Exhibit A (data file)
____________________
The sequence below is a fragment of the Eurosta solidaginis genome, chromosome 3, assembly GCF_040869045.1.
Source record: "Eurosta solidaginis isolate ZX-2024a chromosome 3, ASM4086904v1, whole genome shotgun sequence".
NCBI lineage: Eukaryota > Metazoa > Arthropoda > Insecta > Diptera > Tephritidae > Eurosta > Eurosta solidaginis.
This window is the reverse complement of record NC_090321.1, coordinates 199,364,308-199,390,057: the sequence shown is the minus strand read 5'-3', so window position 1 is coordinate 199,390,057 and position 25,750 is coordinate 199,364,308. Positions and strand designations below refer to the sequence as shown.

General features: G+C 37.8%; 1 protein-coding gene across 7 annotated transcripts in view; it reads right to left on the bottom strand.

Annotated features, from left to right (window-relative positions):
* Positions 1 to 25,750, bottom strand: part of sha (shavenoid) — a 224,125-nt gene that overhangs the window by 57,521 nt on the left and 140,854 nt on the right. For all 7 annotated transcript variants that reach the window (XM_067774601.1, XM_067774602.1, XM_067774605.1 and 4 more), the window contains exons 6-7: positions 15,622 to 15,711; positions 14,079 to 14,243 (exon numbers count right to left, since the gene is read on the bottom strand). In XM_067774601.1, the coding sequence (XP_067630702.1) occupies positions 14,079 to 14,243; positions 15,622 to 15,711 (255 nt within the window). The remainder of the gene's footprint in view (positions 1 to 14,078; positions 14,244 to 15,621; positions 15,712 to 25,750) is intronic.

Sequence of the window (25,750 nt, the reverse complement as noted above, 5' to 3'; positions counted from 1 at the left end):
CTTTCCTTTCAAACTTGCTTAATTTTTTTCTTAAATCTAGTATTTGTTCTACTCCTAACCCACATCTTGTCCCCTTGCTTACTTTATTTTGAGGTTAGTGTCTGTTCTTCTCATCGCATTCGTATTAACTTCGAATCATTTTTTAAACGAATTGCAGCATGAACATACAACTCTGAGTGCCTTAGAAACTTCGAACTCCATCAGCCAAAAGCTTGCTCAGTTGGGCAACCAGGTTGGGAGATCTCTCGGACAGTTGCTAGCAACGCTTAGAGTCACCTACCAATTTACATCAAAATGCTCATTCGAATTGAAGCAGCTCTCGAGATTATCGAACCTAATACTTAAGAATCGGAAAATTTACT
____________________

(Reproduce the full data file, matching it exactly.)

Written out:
The sequence below is a fragment of the Eurosta solidaginis genome, chromosome 3, assembly GCF_040869045.1.
Source record: "Eurosta solidaginis isolate ZX-2024a chromosome 3, ASM4086904v1, whole genome shotgun sequence".
NCBI lineage: Eukaryota > Metazoa > Arthropoda > Insecta > Diptera > Tephritidae > Eurosta > Eurosta solidaginis.
This window is the reverse complement of record NC_090321.1, coordinates 199,364,308-199,390,057: the sequence shown is the minus strand read 5'-3', so window position 1 is coordinate 199,390,057 and position 25,750 is coordinate 199,364,308. Positions and strand designations below refer to the sequence as shown.

General features: G+C 37.8%; 1 protein-coding gene across 7 annotated transcripts in view; it reads right to left on the bottom strand.

Annotated features, from left to right (window-relative positions):
* Positions 1 to 25,750, bottom strand: part of sha (shavenoid) — a 224,125-nt gene that overhangs the window by 57,521 nt on the left and 140,854 nt on the right. For all 7 annotated transcript variants that reach the window (XM_067774601.1, XM_067774602.1, XM_067774605.1 and 4 more), the window contains exons 6-7: positions 15,622 to 15,711; positions 14,079 to 14,243 (exon numbers count right to left, since the gene is read on the bottom strand). In XM_067774601.1, the coding sequence (XP_067630702.1) occupies positions 14,079 to 14,243; positions 15,622 to 15,711 (255 nt within the window). The remainder of the gene's footprint in view (positions 1 to 14,078; positions 14,244 to 15,621; positions 15,712 to 25,750) is intronic.

Sequence of the window (25,750 nt, the reverse complement as noted above, 5' to 3'; positions counted from 1 at the left end):
CTTTCCTTTCAAACTTGCTTAATTTTTTTCTTAAATCTAGTATTTGTTCTACTCCTAACCCACATCTTGTCCCCTTGCTTACTTTATTTTGAGGTTAGTGTCTGTTCTTCTCATCGCATTCGTATTAACTTCGAATCATTTTTTAAACGAATTGCAGCATGAACATACAACTCTGAGTGCCTTAGAAACTTCGAACTCCATCAGCCAAAAGCTTGCTCAGTTGGGCAACCAGGTTGGGAGATCTCTCGGACAGTTGCTAGCAACGCTTAGAGTCACCTACCAATTTACATCAAAATGCTCATTCGAATTGAAGCAGCTCTCGAGATTATCGAACCTAATACTTAAGAATCGGAAAATTTACT